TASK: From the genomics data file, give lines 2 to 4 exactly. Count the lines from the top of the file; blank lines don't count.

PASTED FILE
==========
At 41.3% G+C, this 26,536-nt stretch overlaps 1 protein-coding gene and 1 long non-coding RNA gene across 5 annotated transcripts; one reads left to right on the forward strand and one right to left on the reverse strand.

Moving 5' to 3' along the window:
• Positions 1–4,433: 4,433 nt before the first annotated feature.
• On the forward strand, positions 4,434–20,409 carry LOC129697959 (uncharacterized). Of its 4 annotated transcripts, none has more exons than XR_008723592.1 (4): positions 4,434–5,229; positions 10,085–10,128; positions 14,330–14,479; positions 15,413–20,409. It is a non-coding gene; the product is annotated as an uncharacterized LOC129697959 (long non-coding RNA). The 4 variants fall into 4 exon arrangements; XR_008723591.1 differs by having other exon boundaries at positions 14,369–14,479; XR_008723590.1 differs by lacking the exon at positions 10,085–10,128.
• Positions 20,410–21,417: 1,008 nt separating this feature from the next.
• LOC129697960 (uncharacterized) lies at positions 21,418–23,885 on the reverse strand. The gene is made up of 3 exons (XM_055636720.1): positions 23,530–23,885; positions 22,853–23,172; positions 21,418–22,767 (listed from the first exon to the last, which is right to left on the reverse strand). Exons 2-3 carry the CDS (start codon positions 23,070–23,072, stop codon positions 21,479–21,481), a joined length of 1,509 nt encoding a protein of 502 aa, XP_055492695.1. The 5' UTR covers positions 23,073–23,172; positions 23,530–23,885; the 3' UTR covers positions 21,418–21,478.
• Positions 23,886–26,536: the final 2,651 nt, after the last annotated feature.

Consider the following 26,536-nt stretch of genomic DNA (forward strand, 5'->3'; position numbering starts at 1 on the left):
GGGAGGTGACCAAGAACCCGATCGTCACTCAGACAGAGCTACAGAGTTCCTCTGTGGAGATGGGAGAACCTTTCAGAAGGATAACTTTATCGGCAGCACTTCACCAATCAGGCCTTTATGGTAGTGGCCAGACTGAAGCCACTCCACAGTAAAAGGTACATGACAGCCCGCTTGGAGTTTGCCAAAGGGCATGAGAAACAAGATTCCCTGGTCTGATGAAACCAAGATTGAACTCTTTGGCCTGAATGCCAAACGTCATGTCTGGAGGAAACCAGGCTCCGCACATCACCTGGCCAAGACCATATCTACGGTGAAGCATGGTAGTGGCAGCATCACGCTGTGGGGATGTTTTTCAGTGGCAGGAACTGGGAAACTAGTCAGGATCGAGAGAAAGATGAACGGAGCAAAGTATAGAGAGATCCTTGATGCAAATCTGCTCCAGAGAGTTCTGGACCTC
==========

Moving 5' to 3' along the window:
• Positions 1–4,433: 4,433 nt before the first annotated feature.
• On the forward strand, positions 4,434–20,409 carry LOC129697959 (uncharacterized). Of its 4 annotated transcripts, none has more exons than XR_008723592.1 (4): positions 4,434–5,229; positions 10,085–10,128; positions 14,330–14,479; positions 15,413–20,409. It is a non-coding gene; the product is annotated as an uncharacterized LOC129697959 (long non-coding RNA). The 4 variants fall into 4 exon arrangements; XR_008723591.1 differs by having other exon boundaries at positions 14,369–14,479; XR_008723590.1 differs by lacking the exon at positions 10,085–10,128.